per year
EU
£9,250
per year
International
£12,100
per year
Northern Ireland
£9,250
per year
Scotland
£9,250
per year
Wales
£9,250
per year

The Uni


Course location:

Docklands Campus

Department:

School of Arts and Digital Industries (ADI)

TEF rating:

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Study in London

Explore the local area, what there is to do for fun, living costs and other university options here.

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What students say


How do students rate their degree experience?

The stats below relate to the general subject area/s at this university, not this specific course. We show this where there isn’t enough data about the course, or where this is the most detailed info available to us.

Marketing

Sorry, no information to show

This is usually because there were too few respondents in the data we receive to be able to provide results about the subject at this university.


Who studies this subject and how do they get on?

86%
UK students
14%
International students
31%
Male students
69%
Female students
75%
2:1 or above
19%
Drop out rate

Most popular A-Levels studied (and grade achieved)

D
D
D

After graduation


The stats in this section relate to the general subject area/s at this university – not this specific course. We show this where there isn't enough data about the course, or where this is the most detailed info available to us.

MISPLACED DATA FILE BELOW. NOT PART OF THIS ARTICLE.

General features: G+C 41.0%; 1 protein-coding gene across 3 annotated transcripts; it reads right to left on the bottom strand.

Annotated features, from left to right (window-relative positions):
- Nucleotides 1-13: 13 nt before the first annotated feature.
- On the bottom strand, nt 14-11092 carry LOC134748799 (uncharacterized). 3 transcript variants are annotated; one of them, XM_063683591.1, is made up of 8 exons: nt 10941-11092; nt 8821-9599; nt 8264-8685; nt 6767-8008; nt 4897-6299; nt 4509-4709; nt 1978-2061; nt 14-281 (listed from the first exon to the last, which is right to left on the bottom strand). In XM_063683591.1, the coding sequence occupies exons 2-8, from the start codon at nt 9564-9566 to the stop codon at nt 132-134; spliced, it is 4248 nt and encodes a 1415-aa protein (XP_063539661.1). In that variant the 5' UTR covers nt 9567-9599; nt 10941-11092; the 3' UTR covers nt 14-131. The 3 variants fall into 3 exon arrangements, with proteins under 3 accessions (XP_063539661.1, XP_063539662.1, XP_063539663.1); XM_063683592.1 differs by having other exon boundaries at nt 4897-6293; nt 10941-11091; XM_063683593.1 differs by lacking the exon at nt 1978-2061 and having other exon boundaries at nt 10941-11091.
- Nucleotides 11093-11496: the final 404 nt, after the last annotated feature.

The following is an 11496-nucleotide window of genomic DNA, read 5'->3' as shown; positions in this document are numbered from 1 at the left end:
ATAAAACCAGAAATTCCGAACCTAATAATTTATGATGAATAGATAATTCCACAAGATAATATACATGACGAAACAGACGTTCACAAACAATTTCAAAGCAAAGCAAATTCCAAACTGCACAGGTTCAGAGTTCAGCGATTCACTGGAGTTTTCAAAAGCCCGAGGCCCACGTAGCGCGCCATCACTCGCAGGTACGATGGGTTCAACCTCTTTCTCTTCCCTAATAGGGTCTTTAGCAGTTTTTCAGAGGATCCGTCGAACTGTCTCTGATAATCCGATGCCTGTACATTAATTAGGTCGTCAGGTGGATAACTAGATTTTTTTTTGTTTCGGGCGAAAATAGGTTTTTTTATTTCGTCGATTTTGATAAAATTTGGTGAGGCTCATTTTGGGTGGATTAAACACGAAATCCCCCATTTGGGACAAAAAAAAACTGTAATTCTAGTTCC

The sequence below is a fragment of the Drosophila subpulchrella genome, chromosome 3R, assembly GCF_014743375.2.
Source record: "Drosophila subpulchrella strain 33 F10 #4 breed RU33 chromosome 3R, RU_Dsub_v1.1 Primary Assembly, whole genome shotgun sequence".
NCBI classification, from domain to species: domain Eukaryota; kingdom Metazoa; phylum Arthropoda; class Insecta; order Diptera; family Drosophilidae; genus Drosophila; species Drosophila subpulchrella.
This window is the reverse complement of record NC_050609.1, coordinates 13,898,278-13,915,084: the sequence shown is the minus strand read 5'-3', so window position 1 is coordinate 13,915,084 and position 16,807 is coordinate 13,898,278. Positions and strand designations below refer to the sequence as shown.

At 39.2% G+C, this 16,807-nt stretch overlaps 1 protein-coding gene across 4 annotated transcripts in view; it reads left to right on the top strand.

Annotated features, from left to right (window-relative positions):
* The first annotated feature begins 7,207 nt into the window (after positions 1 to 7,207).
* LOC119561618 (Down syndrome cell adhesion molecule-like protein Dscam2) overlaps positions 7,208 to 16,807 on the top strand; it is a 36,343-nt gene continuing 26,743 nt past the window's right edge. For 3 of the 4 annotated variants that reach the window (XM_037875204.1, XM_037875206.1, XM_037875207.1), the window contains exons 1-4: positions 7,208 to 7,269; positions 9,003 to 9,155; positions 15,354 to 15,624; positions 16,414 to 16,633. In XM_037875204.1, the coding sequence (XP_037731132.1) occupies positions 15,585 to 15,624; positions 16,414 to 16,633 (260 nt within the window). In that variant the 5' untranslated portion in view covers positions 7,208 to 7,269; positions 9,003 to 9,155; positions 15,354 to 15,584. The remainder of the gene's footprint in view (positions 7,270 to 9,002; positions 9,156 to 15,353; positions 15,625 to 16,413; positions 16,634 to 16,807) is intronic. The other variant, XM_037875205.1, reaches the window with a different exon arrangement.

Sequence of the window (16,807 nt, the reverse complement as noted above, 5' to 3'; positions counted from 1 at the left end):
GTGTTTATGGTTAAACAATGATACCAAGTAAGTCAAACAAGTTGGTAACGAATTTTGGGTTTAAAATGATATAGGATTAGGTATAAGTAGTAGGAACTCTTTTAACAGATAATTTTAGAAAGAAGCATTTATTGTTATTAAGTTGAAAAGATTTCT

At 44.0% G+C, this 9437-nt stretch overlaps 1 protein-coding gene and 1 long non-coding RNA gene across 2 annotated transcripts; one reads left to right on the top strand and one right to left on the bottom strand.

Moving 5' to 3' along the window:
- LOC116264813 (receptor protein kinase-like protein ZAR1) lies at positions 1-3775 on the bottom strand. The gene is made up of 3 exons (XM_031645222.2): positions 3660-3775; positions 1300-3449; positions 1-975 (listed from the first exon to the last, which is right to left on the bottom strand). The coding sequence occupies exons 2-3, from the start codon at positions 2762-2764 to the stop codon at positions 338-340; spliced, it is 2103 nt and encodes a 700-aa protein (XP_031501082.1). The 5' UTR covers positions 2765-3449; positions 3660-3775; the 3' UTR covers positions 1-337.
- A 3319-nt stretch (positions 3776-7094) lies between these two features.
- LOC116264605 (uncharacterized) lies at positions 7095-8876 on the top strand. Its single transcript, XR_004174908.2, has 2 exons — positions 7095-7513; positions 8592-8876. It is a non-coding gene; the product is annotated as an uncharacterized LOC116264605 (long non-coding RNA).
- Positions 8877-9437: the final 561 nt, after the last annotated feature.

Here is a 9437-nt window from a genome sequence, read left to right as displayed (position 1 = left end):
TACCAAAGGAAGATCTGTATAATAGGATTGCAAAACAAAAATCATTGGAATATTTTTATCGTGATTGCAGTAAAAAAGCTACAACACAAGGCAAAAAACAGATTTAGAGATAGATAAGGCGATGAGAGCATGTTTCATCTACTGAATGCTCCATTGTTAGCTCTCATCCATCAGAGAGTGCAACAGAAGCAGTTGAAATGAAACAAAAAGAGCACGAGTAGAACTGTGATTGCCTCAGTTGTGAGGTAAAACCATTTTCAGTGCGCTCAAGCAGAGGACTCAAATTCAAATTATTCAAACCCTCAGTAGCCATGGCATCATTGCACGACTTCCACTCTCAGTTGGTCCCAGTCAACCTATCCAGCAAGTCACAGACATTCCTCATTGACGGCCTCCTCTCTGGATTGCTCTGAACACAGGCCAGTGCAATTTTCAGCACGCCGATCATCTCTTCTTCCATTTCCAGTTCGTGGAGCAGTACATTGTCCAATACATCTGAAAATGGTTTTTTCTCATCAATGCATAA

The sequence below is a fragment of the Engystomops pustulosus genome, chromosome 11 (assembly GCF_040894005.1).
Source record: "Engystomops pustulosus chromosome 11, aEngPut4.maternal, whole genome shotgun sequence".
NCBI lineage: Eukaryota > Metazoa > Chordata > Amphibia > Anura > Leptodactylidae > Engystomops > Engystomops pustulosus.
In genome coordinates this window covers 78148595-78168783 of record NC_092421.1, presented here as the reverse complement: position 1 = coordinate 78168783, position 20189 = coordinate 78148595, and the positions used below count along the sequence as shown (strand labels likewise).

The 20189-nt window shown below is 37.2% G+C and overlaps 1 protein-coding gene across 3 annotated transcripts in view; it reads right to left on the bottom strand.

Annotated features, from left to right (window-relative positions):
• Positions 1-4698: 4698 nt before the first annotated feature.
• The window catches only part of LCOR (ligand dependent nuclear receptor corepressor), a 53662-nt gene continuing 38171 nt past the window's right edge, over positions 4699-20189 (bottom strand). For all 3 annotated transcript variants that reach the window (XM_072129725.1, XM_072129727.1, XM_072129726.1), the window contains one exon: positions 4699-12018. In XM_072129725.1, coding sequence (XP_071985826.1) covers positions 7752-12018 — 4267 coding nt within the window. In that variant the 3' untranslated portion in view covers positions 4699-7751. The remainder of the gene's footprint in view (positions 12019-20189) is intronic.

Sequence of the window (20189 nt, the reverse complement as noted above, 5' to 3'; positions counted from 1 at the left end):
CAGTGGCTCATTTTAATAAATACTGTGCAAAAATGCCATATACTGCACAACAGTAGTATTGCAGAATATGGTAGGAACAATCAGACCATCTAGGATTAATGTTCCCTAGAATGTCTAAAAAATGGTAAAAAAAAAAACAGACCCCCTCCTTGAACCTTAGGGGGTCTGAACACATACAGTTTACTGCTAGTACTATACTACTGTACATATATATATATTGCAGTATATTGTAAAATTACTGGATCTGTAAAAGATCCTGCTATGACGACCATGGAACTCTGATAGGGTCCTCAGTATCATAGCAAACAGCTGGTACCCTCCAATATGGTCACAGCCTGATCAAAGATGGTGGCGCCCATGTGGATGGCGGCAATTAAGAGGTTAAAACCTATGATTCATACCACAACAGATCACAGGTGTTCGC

Marketing

What are graduates doing after six months?

This is what graduates told us they were doing (and earning), shortly after completing their course. We've crunched the numbers to show you if these immediate prospects are high, medium or low, compared to those studying this subject/s at other universities.

£20,000
med
Average annual salary
90%
low
Employed or in further education
100%
high
Employed in a role where degree was essential or beneficial

Top job areas of graduates

20%
Sales, marketing and related associate professionals
12%
Sales assistants and retail cashiers
10%
Artistic, literary and media occupations
What do graduate employment figures really tell you?

Want to join a fast-moving, diverse industry that's at the cutting edge of tech? Try marketing! A lot of the jobs are in London, but graduates don't just go to work in advertising agencies — all sorts of industries do their own marketing these days, and with the rise of digital and mobile technology, a lot of marketing is done in quite innovative ways using a wide range of methods. Common industries (apart from advertising and PR) include recruitment, online retail, higher education, banking and IT. A lot of jobs in this industry are handled through recruitment agencies, so if you get in touch with them early, that might give you a headstart for some of the jobs available. But be careful — unpaid working is not the norm in the marketing industry, but it is more common than in most sectors.

What about your long term prospects?

Looking further ahead, below is a rough guide for what graduates went on to earn.

Advertising

The graph shows median earnings of graduates who achieved a degree in this subject area one, three and five years after graduating from here.

£19k

£19k

£22k

£22k

£24k

£24k

Note: this data only looks at employees (and not those who are self-employed or also studying) and covers a broad sample of graduates and the various paths they've taken, which might not always be a direct result of their degree.